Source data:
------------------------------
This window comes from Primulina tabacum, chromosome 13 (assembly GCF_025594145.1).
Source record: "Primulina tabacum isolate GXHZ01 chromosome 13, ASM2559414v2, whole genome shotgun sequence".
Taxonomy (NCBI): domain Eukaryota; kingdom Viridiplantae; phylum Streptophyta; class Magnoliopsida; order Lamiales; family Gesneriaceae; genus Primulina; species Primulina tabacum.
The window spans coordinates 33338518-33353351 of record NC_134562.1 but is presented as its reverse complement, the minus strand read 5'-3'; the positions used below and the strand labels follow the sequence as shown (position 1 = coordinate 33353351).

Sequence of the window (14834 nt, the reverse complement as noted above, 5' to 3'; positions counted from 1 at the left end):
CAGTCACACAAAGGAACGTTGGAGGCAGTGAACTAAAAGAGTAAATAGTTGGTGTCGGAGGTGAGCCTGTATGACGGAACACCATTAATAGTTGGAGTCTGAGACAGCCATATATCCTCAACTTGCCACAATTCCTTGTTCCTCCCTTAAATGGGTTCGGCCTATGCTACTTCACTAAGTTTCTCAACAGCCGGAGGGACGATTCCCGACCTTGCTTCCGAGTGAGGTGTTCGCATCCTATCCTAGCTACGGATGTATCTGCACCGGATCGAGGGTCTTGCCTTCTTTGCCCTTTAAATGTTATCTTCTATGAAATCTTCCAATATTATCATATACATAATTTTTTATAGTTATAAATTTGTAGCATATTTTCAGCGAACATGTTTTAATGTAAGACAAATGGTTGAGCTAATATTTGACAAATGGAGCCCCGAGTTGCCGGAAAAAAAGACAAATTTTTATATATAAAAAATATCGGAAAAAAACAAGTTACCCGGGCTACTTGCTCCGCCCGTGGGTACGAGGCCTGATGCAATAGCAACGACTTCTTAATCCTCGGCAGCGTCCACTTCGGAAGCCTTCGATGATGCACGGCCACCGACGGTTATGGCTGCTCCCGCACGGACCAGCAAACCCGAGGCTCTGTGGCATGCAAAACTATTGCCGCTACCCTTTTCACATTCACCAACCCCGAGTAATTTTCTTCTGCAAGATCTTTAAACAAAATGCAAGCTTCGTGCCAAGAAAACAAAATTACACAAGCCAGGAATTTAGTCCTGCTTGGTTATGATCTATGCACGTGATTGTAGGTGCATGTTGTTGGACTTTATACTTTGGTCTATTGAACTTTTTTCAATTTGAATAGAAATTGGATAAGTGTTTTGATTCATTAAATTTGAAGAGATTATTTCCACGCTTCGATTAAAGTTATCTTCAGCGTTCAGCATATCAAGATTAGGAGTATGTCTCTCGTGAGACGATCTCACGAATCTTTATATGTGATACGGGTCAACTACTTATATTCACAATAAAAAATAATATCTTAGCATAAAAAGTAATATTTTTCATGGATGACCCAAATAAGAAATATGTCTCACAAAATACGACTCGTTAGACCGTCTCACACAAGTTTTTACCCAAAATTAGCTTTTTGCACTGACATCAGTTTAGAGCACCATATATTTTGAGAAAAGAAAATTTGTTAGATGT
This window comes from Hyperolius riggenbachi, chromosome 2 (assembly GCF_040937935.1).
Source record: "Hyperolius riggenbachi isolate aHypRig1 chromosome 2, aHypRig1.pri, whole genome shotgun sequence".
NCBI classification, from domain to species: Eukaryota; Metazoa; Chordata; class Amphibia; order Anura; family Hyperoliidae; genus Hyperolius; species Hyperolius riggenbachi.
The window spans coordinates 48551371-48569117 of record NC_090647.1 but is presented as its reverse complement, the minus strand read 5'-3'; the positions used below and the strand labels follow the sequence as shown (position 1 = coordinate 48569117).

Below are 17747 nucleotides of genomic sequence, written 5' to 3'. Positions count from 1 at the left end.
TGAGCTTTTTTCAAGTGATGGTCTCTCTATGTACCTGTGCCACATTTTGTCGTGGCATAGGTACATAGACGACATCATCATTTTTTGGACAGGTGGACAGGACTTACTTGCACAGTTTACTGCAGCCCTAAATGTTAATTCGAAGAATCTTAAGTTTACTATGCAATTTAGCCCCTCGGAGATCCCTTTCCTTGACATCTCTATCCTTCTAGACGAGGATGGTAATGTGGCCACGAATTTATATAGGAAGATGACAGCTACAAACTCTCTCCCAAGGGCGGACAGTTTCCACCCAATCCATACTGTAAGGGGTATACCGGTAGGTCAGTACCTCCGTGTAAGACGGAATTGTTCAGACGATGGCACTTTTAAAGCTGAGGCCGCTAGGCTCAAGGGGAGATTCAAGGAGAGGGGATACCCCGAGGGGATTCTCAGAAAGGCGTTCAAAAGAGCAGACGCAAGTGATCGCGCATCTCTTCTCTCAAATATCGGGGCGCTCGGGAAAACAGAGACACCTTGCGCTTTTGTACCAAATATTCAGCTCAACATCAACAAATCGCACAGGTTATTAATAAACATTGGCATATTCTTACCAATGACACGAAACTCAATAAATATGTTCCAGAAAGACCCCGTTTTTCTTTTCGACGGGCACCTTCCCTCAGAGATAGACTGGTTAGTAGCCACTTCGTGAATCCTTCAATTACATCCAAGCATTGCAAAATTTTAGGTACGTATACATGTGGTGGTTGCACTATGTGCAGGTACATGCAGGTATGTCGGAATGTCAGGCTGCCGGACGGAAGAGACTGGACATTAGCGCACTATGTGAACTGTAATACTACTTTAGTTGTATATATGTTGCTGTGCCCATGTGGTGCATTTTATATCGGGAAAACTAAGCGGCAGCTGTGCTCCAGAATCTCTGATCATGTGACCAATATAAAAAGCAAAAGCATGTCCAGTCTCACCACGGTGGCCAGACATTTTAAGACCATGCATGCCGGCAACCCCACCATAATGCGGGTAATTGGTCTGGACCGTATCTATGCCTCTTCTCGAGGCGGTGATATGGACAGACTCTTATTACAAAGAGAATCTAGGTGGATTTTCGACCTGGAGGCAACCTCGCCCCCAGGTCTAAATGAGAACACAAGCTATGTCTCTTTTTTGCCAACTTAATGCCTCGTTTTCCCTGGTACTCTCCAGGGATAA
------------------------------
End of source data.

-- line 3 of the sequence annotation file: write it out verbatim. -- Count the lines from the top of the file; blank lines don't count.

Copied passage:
Taxonomy (NCBI): domain Eukaryota; kingdom Viridiplantae; phylum Streptophyta; class Magnoliopsida; order Lamiales; family Gesneriaceae; genus Primulina; species Primulina tabacum.